Thursday, June 23, 2016

Postmodernism: A Realm Beyond Renaissance Humanism

Hillary Clinton and Benazir Bhutto.
There is a marked difference between scientism, or the scientific worldview, which is an ideology and the empirically-proven science. Karl Popper addressed the demarcation problem between a scientific worldview and science proper (empirical and verifiable science.) When it comes to verifiability, I agree, that Popperian falsifiability inadequately addresses the problem, but that doesn’t means that every unscientific hypothesis should be given the credibility which has been reserved only for science proper.

Take biological evolution for instance: natural selection is a scientific fact; it can be said about speciation that it is a logical extension of natural selection; but how can we designate ‘primordial hot soup theory’ regarding the origins of life as science? There are obvious shortcomings in the scientific worldview (ideology), and instead of humbly accepting those shortcomings the hegemonic scientism wants to muzzle all dissenting voices.

I won’t get into the whole Big Bang science fiction because humans haven’t yet set foot out of the solar system, not even on Alpha Centauri which is our nearest star, and we are pontificating about the origins of the universe. What is dark matter and dark energy which comprises over 95% of the total mass of the universe? What are quarks made up of, packets of energy or photons maybe? From the infinite to the infinitesimal, we don’t have a slightest clue that how does nature works. Just by reverse engineering some of the wonders of nature, we like to think that science has reached the zenith of knowledge.

Let’s get to the easier questions of biology instead: the scientists biggest achievement so far have been the formation of organic matter from inorganic matter (urea.) The difference between organic and inorganic compounds is inconsequential; the real challenge for science is to address the difference between organic matter and the formation of first protein (amino acid), DNA and more importantly a living organism (a cell) with all of its myriads of structural and physiological wonders.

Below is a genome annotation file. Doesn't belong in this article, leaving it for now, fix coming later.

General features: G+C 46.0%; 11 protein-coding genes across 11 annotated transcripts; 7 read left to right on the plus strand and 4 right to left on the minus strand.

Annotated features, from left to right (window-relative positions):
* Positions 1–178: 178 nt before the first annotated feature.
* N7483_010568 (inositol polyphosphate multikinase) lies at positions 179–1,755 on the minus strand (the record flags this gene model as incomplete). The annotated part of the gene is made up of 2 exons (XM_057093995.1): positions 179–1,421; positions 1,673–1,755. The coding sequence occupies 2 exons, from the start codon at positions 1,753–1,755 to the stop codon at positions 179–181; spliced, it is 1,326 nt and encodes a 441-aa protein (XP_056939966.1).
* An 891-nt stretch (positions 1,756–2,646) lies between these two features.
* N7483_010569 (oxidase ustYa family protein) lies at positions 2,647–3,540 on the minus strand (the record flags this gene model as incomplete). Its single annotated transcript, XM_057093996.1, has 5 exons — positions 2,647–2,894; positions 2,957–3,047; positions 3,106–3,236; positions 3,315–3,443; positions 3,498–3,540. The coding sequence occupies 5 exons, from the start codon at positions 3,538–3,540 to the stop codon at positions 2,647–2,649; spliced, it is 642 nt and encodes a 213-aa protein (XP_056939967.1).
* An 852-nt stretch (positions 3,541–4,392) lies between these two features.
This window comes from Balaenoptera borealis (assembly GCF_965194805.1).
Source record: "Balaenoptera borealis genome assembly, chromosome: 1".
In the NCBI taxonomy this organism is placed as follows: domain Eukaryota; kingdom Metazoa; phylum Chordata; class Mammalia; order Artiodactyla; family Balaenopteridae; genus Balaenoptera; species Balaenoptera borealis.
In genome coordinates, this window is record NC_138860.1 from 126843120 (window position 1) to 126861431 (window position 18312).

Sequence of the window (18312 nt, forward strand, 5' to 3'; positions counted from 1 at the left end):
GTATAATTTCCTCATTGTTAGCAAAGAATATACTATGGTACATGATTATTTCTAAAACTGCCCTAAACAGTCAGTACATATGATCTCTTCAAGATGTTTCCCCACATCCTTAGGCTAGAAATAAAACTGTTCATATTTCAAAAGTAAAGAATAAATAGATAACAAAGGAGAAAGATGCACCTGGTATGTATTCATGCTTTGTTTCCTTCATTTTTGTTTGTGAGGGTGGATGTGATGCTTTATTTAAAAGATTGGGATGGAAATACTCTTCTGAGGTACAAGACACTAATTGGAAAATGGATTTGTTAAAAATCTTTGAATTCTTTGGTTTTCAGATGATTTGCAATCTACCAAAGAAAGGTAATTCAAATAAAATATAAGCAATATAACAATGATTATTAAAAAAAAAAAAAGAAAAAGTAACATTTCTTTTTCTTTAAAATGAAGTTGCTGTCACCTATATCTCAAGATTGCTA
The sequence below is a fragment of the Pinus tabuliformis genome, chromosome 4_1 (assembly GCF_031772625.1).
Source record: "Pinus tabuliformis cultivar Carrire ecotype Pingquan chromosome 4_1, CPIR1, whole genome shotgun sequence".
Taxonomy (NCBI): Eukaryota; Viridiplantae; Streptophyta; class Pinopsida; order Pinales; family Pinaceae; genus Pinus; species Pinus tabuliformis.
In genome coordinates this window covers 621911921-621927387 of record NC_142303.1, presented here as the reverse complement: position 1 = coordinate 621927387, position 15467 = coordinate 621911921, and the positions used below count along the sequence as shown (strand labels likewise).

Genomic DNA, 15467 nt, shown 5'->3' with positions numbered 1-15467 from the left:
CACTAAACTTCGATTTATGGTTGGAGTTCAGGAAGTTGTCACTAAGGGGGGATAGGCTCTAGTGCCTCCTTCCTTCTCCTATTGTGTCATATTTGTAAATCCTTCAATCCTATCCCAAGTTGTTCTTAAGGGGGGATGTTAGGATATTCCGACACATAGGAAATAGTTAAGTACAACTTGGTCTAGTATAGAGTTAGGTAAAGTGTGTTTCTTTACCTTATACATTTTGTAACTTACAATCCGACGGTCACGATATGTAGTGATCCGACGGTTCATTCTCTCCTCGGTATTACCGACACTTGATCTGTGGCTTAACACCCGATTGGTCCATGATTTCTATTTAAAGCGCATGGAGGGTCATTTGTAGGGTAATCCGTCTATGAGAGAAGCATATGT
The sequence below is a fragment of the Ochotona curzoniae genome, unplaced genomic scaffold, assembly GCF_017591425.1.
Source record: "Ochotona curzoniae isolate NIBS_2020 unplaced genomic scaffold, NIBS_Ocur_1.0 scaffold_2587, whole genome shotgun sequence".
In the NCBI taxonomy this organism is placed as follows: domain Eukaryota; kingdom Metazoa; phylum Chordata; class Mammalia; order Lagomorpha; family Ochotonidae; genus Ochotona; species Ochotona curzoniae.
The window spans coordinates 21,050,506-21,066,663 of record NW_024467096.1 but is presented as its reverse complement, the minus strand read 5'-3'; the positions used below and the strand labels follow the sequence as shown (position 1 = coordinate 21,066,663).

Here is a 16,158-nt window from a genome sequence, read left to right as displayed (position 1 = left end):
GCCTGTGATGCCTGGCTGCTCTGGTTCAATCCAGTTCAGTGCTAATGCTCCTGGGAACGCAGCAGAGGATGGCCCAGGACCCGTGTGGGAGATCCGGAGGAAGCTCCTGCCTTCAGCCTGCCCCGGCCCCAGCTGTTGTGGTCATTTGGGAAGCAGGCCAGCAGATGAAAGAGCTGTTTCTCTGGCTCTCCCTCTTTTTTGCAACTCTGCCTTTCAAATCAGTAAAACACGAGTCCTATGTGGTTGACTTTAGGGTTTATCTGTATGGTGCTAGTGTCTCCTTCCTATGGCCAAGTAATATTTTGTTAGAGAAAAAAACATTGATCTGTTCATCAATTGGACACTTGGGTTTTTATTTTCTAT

Notwithstanding, how does science explains human consciousness? So far, the scientists have not been able to overcome the astounding mind-brain dichotomy, which has created an unbridgeable gulf between cognitive science and neurological science. Neurology is a part of medical science while psychology is an indefinable sphinx between biological and social sciences. The mind does the thinking while the brain gets infected by Alzheimer’s and Parkinsonism: that is, the syllabus of neurology as a branch of medical science.

Teaching biological evolution in the public schools, without teaching the valid criticism on the theory of evolution and its corollary, the scientism, is like brain-washing the children: “Teach a child a religion and you indoctrinate him, teach him many and you inoculate him.”

Coming back to the topic, postmodernism is a belief in the subjectivity of existence; a post-human condition; and a context-based empirical, as opposed to ideological, approach to the social and moral issues.

All the latest moral theories like virtue ethics emphasize the importance of affect/emotion over reason. It is unfortunate that liberalism derives its moral inspiration exclusively from rationalism. Utilitarian maxima for instance: the greatest happiness for the greatest numbers. But it reductively defines ‘happiness’ in simplistic pleasure-pain equations.

Virtue ethics posits that morality is based neither on consequentialism nor on any deontological principle. More than the consequences of an action, it concerns itself with how that action reflects on the ‘moral character’ of the individual?

Human beings are moral beings, which means that they have a hard-wired sense of justice. I won’t get into the nature-nurture debate. By nature human beings are merely tabula rasa. It’s our nurture and culture which makes us moral. And the most important social institution which infuses morality into an individual is the institution of family.

Like I have said earlier, morality is based less on reason and more on affect/emotion. Reason falls well short, the best it can come up with is: reciprocal altruism, which by definition isn’t ‘altruism’ at all, since altruism implies self-sacrifice and without it, it is merely selfish reciprocity. Hence the importance of affect/emotion.

All morality is based on love, compassion and empathy. And what is the fountainhead of love? It is the institution of family which infuses love in its members: love between parents and children and siblings; and this love then transcends the immediate family and encompasses the entire mankind.